New York City is ground zero for the Wuhan coronavirus outbreak in the United States. The US has over 830,000 Wuhan coronavirus cases, most of which are in New York City. Over 42,000 Americans have died from the virus.
The good news is that it looks as if the worst is behind the Big Apple.
“The worst is over,” said New York Gov. Andrew Cuomo. While the death toll is high, new hospitalizations have dropped, with medical centers discharging more coronavirus patients than they are admitting. Still, it will be a long time before NYC can have anything resembling a parade to thank its medical crews.
Earlier this month, the media went into a frenzy over a rumor about city parks being used to bury the dead. The opposition media spared no time to check whether this claim was true or not. It only served to increase the panic, give the impression that the city was overloaded with dead people, and that the situation bordered on something seen from the films Contagion or World War Z. And the city’s officials didn’t help either (via The Hill):
The chair of the New York City Council’s health committee said … that officials are considering temporarily burying people who die from the coronavirus in local parks.
In a series of tweets, New York City Councilman Mark Levine said that trenches will be dug to hold 10 caskets in a line. The burials will only be temporary, he said, though he acknowledged the gravity of the situation.
“Soon we'll start ‘temporary interment’,” Levine wrote. “This likely will be done by using a NYC park for burials (yes you read that right). Trenches will be dug for 10 caskets in a line.”
“It will be done in a dignified, orderly — and temporary — manner. But it will be tough for NYers to take.”
Of course, this is prime cannon fodder for the liberal media to use against the Trump administration. But this is just outrageous. We’re not Iran, which dug mass graves so big that you can see them from space. Still, this fake news story from April 6 spread like COVID-19. New York Governor Andrew Cuomo slammed the rumors. This story appears to have been exacerbated by some footage taken of Hart Island, which showed freshly dug graves (via Washington Examiner):
New York Gov. Andrew Cuomo shut down a claim made by a member of the New York City Council that bodies might be buried in parks during the coronavirus outbreak.
The Democrat reacted to Councilman Mark Levine, the chair of New York City Council's health committee, claiming bodies would be temporarily buried in city parks because the spike in deaths created a shortage in morgue space.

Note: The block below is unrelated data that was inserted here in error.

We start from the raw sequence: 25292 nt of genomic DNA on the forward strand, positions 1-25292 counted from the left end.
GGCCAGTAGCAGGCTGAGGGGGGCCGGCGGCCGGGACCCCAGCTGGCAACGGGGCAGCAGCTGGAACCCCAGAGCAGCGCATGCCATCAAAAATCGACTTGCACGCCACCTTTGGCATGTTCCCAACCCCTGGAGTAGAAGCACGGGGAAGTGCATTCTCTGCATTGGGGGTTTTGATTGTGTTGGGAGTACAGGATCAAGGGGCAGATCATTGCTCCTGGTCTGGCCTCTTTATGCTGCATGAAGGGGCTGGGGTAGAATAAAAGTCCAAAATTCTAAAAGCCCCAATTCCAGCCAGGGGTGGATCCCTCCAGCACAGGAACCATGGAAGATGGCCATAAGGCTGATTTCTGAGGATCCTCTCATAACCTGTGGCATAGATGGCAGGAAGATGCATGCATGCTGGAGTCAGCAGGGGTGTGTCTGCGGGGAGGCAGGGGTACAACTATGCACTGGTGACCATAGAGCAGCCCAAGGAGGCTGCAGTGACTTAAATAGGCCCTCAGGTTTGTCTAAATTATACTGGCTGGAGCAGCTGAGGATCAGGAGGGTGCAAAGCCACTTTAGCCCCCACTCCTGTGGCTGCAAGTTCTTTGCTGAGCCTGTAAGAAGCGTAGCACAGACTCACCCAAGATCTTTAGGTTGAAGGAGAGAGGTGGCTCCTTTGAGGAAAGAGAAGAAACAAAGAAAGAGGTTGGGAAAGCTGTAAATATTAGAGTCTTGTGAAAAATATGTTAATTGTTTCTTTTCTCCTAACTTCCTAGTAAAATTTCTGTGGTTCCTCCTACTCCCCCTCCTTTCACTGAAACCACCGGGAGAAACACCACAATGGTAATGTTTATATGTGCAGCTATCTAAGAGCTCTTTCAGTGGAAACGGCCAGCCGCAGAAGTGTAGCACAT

"I have heard nothing about that. I have heard a lot of wild rumors, but I have not heard anything about the city burying people in parks," Cuomo said during a news conference on Monday
Cuomo said he would not support such actions taking place even if city officials brought up the issue with him, which he maintained they had not.
We are NOT currently planning to use local parks as burial grounds. We are exploring using Hart Island for temporary burials, if the need grows. https://t.co/LfgGjULjh8— Freddi Goldstein (@FreddiGoldstein) April 6, 2020
At the time, the NYC death toll hovered around 7,300 and the city said that it was not nearing morgue capacity. New York City’s death toll has increased to 15,740, but there’s still no plan to bury the dead in the city’s parks. New York City Mayor Bill de Blasio also shot down these rumors. And Hart Island has been a public cemetery since 1869. Located off the coast of the Bronx, the site has usually been used to bury those who went unclaimed by family members in the city morgues (via USA Today):
Typically, the city buries about 25 bodies on Hart Island per week. According to Department of Correction spokesman Jason Kersten, the city now buries about 24 bodies per day.
“As we aim to accommodate the many New Yorkers who have been impacted by the COVID-19 pandemic, the New York City Office of Chief Medical Examiner (OCME) will provide temporary storage of a decedent for up to 14 days,” the medical examiner’s website says. “We continue to work with families to accommodate their needs during this difficult time.”
The Associated Press published aerial images of workers digging graves on Hart Island. In accordance with the medical examiner's policy, these trenches are for the burial of individuals whose families have not claimed the bodies for private funerals.
“There will never ever be anything like quote-unquote mass graves or mass internment in New York City ever,” de Blasio told Spectrum News NY1.
Townhall Rating: Absolute trash. Even USA Today, which isn’t Trump-friendly, had to call out this fantastic lie. Hart Island has been used to bury unclaimed persons since Reconstruction. This isn’t some earth-shattering development. USA Today also reported that Councilman Levine deleted his tweet, which insinuated that mass graves could be dug in the city. The New York Governor’s Office, the Mayoral Office, and the NYC’s Medical Examiner’s Office all refuted this piece of fake news. Then again, there’s PolitiFact who laughably said this claim was “mostly true,” but only because it left out the original claim which centered on city parks. So, PolitiFact decided to nit-pick to keep the doom-and-gloom aura alive, while hoping that its readers would gloss over the fact that the island has been used as a burial ground for the unclaimed for more than 100 years.